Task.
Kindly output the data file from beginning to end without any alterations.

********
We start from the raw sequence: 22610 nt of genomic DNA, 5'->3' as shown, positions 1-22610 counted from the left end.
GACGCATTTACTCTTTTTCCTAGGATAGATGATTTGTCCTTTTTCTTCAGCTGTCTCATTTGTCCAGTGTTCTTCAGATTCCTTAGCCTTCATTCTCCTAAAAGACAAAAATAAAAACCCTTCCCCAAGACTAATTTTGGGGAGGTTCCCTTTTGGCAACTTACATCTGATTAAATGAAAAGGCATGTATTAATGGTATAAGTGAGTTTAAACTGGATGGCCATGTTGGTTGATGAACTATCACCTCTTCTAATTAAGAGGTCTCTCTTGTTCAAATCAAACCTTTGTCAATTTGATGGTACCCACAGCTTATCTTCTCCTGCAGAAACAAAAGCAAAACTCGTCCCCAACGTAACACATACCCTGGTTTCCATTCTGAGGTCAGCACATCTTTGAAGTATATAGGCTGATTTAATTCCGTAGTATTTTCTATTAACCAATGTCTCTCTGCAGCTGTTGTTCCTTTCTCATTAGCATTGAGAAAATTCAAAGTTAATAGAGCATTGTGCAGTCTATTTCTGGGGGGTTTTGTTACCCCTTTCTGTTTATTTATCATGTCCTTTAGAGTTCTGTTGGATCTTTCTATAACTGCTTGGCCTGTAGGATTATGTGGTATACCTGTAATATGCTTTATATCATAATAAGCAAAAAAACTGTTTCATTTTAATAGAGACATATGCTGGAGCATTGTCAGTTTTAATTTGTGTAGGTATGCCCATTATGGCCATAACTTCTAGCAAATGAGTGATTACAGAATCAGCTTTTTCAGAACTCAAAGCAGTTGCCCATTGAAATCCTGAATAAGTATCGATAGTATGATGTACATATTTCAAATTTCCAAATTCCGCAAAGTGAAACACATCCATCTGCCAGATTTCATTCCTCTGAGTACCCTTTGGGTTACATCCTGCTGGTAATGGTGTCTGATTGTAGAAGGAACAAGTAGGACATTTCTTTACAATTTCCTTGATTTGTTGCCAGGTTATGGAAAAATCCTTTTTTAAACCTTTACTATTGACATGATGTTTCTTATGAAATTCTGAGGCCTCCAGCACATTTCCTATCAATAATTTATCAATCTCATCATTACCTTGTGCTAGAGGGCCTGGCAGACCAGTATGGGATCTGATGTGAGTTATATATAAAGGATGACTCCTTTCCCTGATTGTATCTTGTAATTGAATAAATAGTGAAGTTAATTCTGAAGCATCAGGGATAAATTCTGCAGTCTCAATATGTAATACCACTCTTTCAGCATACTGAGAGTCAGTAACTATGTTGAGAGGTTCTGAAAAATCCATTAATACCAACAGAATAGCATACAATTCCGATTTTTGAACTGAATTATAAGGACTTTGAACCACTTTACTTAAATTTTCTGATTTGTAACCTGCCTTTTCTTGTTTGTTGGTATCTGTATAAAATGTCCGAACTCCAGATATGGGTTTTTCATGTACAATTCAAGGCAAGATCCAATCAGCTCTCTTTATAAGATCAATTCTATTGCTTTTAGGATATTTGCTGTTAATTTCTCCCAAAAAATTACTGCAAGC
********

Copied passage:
We start from the raw sequence: 22610 nt of genomic DNA, 5'->3' as shown, positions 1-22610 counted from the left end.
GACGCATTTACTCTTTTTCCTAGGATAGATGATTTGTCCTTTTTCTTCAGCTGTCTCATTTGTCCAGTGTTCTTCAGATTCCTTAGCCTTCATTCTCCTAAAAGACAAAAATAAAAACCCTTCCCCAAGACTAATTTTGGGGAGGTTCCCTTTTGGCAACTTACATCTGATTAAATGAAAAGGCATGTATTAATGGTATAAGTGAGTTTAAACTGGATGGCCATGTTGGTTGATGAACTATCACCTCTTCTAATTAAGAGGTCTCTCTTGTTCAAATCAAACCTTTGTCAATTTGATGGTACCCACAGCTTATCTTCTCCTGCAGAAACAAAAGCAAAACTCGTCCCCAACGTAACACATACCCTGGTTTCCATTCTGAGGTCAGCACATCTTTGAAGTATATAGGCTGATTTAATTCCGTAGTATTTTCTATTAACCAATGTCTCTCTGCAGCTGTTGTTCCTTTCTCATTAGCATTGAGAAAATTCAAAGTTAATAGAGCATTGTGCAGTCTATTTCTGGGGGGTTTTGTTACCCCTTTCTGTTTATTTATCATGTCCTTTAGAGTTCTGTTGGATCTTTCTATAACTGCTTGGCCTGTAGGATTATGTGGTATACCTGTAATATGCTTTATATCATAATAAGCAAAAAAACTGTTTCATTTTAATAGAGACATATGCTGGAGCATTGTCAGTTTTAATTTGTGTAGGTATGCCCATTATGGCCATAACTTCTAGCAAATGAGTGATTACAGAATCAGCTTTTTCAGAACTCAAAGCAGTTGCCCATTGAAATCCTGAATAAGTATCGATAGTATGATGTACATATTTCAAATTTCCAAATTCCGCAAAGTGAAACACATCCATCTGCCAGATTTCATTCCTCTGAGTACCCTTTGGGTTACATCCTGCTGGTAATGGTGTCTGATTGTAGAAGGAACAAGTAGGACATTTCTTTACAATTTCCTTGATTTGTTGCCAGGTTATGGAAAAATCCTTTTTTAAACCTTTACTATTGACATGATGTTTCTTATGAAATTCTGAGGCCTCCAGCACATTTCCTATCAATAATTTATCAATCTCATCATTACCTTGTGCTAGAGGGCCTGGCAGACCAGTATGGGATCTGATGTGAGTTATATATAAAGGATGACTCCTTTCCCTGATTGTATCTTGTAATTGAATAAATAGTGAAGTTAATTCTGAAGCATCAGGGATAAATTCTGCAGTCTCAATATGTAATACCACTCTTTCAGCATACTGAGAGTCAGTAACTATGTTGAGAGGTTCTGAAAAATCCATTAATACCAACAGAATAGCATACAATTCCGATTTTTGAACTGAATTATAAGGACTTTGAACCACTTTACTTAAATTTTCTGATTTGTAACCTGCCTTTTCTTGTTTGTTGGTATCTGTATAAAATGTCCGAACTCCAGATATGGGTTTTTCATGTACAATTCAAGGCAAGATCCAATCAGCTCTCTTTATAAGATCAATTCTATTGCTTTTAGGATATTTGCTGTTAATTTCTCCCAAAAAATTACTGCAAGC